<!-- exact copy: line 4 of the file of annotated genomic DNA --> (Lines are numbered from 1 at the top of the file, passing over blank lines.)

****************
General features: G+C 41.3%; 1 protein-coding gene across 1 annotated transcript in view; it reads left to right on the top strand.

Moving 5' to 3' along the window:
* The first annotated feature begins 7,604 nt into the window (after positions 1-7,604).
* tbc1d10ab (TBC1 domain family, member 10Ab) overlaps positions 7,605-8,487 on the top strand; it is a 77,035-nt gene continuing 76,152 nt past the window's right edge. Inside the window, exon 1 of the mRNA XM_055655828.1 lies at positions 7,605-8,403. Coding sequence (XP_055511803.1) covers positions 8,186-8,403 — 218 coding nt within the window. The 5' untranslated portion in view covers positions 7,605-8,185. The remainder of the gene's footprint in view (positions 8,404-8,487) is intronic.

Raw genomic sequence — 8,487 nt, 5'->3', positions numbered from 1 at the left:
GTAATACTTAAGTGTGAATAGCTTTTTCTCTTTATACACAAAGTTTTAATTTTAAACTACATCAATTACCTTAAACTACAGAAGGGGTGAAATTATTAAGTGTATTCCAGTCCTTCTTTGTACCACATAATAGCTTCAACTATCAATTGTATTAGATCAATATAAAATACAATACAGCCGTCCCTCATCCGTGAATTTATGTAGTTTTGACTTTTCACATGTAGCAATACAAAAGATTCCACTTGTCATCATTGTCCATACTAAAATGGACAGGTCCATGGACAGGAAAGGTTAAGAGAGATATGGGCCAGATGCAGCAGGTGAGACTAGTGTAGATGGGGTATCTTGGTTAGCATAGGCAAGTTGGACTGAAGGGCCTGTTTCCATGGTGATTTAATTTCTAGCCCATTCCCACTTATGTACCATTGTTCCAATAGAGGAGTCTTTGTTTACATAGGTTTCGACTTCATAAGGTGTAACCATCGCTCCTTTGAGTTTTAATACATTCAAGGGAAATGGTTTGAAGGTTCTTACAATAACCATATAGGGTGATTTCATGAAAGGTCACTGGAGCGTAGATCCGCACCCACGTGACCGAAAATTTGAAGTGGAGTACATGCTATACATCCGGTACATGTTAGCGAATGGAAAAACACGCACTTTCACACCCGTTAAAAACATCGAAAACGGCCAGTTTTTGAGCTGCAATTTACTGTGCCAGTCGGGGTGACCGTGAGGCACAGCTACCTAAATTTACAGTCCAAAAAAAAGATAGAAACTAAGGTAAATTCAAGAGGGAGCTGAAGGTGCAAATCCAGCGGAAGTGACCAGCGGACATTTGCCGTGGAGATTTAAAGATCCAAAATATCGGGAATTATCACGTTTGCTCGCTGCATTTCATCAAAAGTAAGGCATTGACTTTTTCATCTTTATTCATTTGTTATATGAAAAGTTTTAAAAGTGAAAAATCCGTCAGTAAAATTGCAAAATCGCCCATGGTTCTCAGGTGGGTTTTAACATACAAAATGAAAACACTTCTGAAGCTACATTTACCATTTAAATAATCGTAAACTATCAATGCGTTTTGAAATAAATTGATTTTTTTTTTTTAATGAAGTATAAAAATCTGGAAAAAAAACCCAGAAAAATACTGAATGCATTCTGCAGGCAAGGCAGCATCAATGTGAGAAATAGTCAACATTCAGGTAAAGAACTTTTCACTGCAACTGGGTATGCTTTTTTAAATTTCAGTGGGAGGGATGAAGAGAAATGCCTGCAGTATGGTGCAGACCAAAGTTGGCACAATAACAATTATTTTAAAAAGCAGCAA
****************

* tbc1d10ab (TBC1 domain family, member 10Ab) overlaps positions 7,605-8,487 on the top strand; it is a 77,035-nt gene continuing 76,152 nt past the window's right edge. Inside the window, exon 1 of the mRNA XM_055655828.1 lies at positions 7,605-8,403. Coding sequence (XP_055511803.1) covers positions 8,186-8,403 — 218 coding nt within the window. The 5' untranslated portion in view covers positions 7,605-8,185. The remainder of the gene's footprint in view (positions 8,404-8,487) is intronic.